The UK Royal Navy’s HMS Westminster has been floated for the first time in 11 months as part of a major refurbishment programme.
The Type 23 frigate has been undergoing an overhaul since November 2014 at the number 15 dock in Portsmouth Naval Base.
BAE Systems has worked on the hull and machinery systems, and repainted the 23-year-old, Duke-class vessel with ‘go faster’ paint’, which makes it harder for marine species to stick to the ship.
Last week, flood gates were opened after the completion of the outer work.
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HMS Westminster senior naval officer lieutenant commander Tim Ciaravella said: "Now the ‘flood up’ has been completed, the full ‘set-to-work’ phase will begin – the ship’s company can start taking responsibility for Westminster’s equipment in preparation for moving onboard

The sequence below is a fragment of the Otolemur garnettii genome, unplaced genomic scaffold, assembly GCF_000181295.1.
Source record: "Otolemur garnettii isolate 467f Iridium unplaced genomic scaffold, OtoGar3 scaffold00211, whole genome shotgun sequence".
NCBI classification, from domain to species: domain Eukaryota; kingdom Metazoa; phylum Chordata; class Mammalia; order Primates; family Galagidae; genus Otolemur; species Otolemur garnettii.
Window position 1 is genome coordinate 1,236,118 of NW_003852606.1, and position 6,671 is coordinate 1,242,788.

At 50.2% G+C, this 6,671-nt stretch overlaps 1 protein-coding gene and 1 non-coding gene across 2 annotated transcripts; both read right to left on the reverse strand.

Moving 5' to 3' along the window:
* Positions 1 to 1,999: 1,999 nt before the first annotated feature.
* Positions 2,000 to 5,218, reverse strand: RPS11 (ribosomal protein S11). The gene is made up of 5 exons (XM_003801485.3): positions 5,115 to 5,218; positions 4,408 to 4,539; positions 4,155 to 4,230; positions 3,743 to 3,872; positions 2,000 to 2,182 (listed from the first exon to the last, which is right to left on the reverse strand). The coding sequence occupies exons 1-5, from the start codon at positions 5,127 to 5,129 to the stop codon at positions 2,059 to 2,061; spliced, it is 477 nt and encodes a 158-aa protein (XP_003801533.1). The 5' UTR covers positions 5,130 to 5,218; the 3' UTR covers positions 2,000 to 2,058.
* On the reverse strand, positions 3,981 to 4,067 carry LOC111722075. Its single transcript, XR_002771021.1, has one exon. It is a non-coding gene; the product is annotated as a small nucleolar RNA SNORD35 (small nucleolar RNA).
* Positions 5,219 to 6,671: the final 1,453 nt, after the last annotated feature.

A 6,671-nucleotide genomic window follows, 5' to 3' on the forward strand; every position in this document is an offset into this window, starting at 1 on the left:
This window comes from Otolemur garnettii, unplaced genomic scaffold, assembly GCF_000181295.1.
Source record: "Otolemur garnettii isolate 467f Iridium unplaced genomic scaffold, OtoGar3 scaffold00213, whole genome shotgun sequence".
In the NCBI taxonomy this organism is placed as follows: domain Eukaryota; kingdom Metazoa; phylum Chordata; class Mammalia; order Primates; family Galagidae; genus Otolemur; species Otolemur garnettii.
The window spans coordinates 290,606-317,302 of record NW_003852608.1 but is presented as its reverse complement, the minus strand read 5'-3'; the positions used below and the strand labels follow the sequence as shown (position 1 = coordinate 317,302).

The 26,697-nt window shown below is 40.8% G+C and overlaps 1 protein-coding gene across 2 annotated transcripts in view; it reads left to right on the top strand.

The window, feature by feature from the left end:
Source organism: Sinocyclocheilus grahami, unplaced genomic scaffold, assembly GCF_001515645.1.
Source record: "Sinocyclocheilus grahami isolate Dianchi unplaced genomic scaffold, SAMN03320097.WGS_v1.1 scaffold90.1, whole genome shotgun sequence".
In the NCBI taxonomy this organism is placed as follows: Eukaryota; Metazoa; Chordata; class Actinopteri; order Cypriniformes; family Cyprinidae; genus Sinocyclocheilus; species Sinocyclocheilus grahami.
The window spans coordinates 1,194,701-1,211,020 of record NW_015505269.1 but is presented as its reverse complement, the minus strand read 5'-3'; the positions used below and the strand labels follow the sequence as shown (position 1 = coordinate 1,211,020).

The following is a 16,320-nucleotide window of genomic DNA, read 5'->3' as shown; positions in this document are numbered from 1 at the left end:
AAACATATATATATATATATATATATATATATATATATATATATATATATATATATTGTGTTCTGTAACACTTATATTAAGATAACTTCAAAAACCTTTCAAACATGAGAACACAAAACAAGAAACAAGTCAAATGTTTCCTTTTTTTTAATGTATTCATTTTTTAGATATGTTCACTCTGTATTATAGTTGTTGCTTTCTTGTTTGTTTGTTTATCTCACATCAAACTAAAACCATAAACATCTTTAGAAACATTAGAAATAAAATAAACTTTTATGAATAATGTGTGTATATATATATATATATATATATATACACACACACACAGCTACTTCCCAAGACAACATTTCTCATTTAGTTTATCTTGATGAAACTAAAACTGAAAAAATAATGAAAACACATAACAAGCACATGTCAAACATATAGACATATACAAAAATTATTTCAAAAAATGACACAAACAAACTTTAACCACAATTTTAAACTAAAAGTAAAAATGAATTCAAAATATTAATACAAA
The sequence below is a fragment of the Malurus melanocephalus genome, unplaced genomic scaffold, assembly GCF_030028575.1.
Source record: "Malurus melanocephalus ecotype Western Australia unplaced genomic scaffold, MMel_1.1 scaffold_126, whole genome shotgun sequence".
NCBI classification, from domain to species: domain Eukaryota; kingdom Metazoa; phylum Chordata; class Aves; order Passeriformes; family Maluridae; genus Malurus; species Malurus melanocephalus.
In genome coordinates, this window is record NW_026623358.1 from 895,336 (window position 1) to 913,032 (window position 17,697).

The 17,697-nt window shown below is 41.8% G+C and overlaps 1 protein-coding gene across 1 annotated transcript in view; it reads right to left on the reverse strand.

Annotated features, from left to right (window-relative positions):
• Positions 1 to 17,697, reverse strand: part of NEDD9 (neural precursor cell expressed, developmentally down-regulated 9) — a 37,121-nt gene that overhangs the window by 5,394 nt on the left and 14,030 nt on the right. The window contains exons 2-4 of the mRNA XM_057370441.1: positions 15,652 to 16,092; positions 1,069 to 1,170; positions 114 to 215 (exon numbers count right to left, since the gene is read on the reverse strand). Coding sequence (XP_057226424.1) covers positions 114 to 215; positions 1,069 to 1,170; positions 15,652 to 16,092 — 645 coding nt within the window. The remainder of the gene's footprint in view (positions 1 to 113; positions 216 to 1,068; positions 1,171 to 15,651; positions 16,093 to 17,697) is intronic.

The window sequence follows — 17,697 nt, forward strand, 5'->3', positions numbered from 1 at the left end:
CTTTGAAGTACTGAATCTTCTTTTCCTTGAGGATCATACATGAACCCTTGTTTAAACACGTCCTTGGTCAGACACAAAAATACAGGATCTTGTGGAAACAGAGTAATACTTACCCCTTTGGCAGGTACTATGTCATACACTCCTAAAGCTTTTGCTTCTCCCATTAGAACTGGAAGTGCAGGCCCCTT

"The ship is now afloat, which sets the context for the intensive training programme ahead and is a significant milestone in this joint venture between the Royal Navy and BAE."
HMS Westminster is scheduled to return to duties next year, and continue until it is replaced with Type 26 frigates.
With the ship now floating, the Royal Navy and BAE Systems will begin an intensive training programme for the crew.
Originally designed to deal with the Soviet submarine threat, Type 23 frigates have the capacity to accommodate 185 personnel onboard with a maximum speed limit of up to 28k.
The frigates, which are the core of the front-line fleet,are typically stationed to the east of Suez, protecting the UK’s interests in the South Atlantic.
Image: HMS Westminsterbeing flood up. Photo: courtesy of Royal Navy.